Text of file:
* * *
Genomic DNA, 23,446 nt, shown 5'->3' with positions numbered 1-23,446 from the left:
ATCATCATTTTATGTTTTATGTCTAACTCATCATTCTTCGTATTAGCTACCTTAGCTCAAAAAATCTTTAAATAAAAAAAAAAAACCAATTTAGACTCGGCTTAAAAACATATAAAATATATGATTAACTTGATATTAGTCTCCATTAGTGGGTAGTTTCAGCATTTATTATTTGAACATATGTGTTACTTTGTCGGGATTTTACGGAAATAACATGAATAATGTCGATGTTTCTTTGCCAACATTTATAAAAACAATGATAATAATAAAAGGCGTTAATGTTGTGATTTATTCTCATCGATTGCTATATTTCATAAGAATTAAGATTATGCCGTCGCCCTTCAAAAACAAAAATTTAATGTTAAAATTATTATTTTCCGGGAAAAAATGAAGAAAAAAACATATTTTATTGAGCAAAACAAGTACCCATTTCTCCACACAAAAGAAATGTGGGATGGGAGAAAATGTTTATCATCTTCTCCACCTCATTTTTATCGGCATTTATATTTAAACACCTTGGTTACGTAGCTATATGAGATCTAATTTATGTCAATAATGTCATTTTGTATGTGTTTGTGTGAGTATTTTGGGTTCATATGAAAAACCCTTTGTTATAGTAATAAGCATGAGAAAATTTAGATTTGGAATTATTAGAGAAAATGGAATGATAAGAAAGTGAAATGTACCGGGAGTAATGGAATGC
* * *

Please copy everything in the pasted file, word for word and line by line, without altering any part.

Genomic DNA, 23,446 nt, shown 5'->3' with positions numbered 1-23,446 from the left:
ATCATCATTTTATGTTTTATGTCTAACTCATCATTCTTCGTATTAGCTACCTTAGCTCAAAAAATCTTTAAATAAAAAAAAAAAACCAATTTAGACTCGGCTTAAAAACATATAAAATATATGATTAACTTGATATTAGTCTCCATTAGTGGGTAGTTTCAGCATTTATTATTTGAACATATGTGTTACTTTGTCGGGATTTTACGGAAATAACATGAATAATGTCGATGTTTCTTTGCCAACATTTATAAAAACAATGATAATAATAAAAGGCGTTAATGTTGTGATTTATTCTCATCGATTGCTATATTTCATAAGAATTAAGATTATGCCGTCGCCCTTCAAAAACAAAAATTTAATGTTAAAATTATTATTTTCCGGGAAAAAATGAAGAAAAAAACATATTTTATTGAGCAAAACAAGTACCCATTTCTCCACACAAAAGAAATGTGGGATGGGAGAAAATGTTTATCATCTTCTCCACCTCATTTTTATCGGCATTTATATTTAAACACCTTGGTTACGTAGCTATATGAGATCTAATTTATGTCAATAATGTCATTTTGTATGTGTTTGTGTGAGTATTTTGGGTTCATATGAAAAACCCTTTGTTATAGTAATAAGCATGAGAAAATTTAGATTTGGAATTATTAGAGAAAATGGAATGATAAGAAAGTGAAATGTACCGGGAGTAATGGAATGC